Conversely, the text, history, and purpose of § 522(f)(1) also indicate what the provision is not concerned with. It cannot be concerned with liens that fixed on an interest before the debtor acquired that interest. Neither party contends otherwise. Section 522(f)(1) does not state that any fixing of a lien may be avoided; instead, it permits avoidance of the “fixing of a lien on an interest of the debtor.” If the fixing took place before the debtor acquired that interest, the “fixing” by definition was not on the debtor’s interest. Nor could the statute apply given its purpose of preventing a creditor from beating the debtor to the courthouse, since the debtor at no point possessed the interest without the judicial lien. There would be no fixing to avoid since the lien was already there. To permit lien avoidance in these circumstances, in fact, would be to allow judicial lienholders to be defrauded through the conveyance of an encumbered interest to a prospective debtor. See In re McCormick, 18 B. R. 911, 913-914 (Bkrtcy. Ct. WD Pa. 1982). For these reasons, it is settled that a debtor cannot use § 522(f)(1) to avoid a lien on an interest acquired after the lien attached. See, e. g., In re McCormick, supra; In re Stephens, 15 B. R. 485 (Bkrtcy. Ct. WD NC.1981); In re Scott, 12 B. R. 613 (Bkrtcy. Ct. WD Okla. 1981). As before, the critical inquiry remains whether the debtor ever possessed the interest to which the lien fixed, before it fixed. If he or she did not, § 522(f)(1) does not permit the debtor to avoid the fixing of the lien on that interest.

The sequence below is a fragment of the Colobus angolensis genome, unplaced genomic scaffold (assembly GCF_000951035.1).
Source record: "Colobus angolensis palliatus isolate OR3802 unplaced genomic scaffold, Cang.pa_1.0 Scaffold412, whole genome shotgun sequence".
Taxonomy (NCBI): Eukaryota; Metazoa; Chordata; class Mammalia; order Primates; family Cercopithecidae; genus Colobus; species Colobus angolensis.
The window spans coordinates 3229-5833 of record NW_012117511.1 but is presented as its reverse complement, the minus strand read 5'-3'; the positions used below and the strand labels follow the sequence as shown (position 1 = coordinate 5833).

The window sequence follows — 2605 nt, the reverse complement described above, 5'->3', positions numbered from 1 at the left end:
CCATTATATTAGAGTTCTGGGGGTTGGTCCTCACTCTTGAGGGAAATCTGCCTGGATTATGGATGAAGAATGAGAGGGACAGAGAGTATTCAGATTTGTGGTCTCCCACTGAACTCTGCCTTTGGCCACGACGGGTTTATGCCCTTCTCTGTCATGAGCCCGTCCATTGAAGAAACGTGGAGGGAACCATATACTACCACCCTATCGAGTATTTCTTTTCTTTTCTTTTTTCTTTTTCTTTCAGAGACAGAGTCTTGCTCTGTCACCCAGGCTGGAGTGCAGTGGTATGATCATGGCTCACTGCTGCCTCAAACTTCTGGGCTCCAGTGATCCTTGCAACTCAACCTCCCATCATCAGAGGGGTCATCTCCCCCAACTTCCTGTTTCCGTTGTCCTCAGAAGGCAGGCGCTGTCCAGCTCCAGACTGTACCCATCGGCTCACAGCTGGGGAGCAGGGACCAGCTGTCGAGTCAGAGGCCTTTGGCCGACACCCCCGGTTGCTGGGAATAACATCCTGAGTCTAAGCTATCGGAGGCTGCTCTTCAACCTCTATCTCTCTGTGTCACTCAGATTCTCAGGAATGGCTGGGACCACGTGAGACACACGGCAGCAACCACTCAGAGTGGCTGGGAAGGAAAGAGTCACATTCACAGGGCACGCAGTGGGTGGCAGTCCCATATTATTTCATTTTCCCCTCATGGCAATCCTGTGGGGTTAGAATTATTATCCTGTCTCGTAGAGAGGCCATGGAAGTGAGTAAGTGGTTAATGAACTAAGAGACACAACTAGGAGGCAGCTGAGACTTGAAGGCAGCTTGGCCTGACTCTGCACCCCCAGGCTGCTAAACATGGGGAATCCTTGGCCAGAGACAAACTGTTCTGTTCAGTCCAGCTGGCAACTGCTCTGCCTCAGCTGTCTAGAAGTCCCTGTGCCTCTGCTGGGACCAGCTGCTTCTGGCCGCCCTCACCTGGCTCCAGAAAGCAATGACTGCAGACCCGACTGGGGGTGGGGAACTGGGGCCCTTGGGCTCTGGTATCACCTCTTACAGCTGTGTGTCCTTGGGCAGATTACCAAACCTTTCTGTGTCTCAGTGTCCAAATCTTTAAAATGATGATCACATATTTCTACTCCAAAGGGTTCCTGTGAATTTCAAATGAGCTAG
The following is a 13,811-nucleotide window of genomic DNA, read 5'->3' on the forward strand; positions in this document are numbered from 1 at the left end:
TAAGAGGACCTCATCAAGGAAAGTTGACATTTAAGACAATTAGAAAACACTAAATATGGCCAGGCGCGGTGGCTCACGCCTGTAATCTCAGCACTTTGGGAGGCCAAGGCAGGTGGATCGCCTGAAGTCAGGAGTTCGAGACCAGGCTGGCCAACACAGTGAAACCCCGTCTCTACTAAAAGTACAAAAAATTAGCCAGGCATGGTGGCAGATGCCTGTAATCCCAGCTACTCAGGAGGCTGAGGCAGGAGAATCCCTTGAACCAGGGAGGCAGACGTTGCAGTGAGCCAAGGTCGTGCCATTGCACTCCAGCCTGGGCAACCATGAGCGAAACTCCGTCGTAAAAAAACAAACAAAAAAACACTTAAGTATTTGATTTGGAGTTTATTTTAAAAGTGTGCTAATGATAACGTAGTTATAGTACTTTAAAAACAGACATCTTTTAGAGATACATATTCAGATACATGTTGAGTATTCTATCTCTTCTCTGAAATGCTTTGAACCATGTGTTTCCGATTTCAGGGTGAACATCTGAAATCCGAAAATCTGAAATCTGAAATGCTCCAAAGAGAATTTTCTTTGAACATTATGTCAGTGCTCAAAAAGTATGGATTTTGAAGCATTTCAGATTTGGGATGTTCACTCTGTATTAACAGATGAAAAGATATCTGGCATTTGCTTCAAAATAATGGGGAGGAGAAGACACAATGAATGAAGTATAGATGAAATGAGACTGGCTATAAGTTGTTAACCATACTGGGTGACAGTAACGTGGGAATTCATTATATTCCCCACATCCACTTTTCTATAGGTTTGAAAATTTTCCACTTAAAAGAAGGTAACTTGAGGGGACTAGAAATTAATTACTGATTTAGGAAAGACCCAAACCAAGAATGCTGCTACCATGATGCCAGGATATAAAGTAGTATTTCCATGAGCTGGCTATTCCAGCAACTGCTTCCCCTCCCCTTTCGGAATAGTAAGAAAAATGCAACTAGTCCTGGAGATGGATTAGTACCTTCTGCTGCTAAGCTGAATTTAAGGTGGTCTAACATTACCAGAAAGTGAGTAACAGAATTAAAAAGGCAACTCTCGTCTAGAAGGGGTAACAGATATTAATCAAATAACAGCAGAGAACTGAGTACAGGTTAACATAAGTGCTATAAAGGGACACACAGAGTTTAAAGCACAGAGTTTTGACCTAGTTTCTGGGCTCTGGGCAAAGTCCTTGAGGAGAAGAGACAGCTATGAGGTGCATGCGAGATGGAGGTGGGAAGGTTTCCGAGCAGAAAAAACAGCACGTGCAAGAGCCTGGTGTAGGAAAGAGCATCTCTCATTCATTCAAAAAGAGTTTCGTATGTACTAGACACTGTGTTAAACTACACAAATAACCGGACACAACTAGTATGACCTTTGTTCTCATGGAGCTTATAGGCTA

We turn to the application of § 522(f)(1) to this case.
Whether Sanderfoot ever possessed an interest to which the lien fixed, before it fixed, is a question of state law. Farrey contends that prior to the divorce judgment, she and her husband held title to the real estate in joint tenancy, each possessing an undivided one-half interest. She further asserts that the divorce decree extinguished these previous interests. At the same time and in the same transaction, she concludes, the decree created new interests in place of the old: for Sanderfoot, ownership in fee simple of the house and real estate; for Farrey, various assets and a debt of $29,208.44 secured by a lien on the Sanderfoot’s new fee simple interest. Both in his briefs and at oral argument, Sanderfoot agreed on each point. Brief for Respondent 7-8; Tr. of Oral Arg. 39.
On the assumption that the parties characterize Wisconsin law correctly, Sanderfoot must lose. Under their view, the lien could not have fixed on Sanderfoot’s pre-existing undivided half interest because the divorce decree extinguished it. Instead, the only interest that the lien encumbers is debtor’s wholly new fee simple interest. The same decree that awarded Sanderfoot his fee simple interest simultaneously granted the lien to Farrey. As the judgment stated, he acquired the property “free and clear” of any claim “except as expressly provided in this [decree].” App. to Pet. for Cert. 58a. Sanderfoot took the interest and the lien together, as if he had purchased an already encumbered estate from a third party. Since Sanderfoot never possessed his new fee simple interest before the lien “fixed,” § 522(f)(1) is not available to void the lien.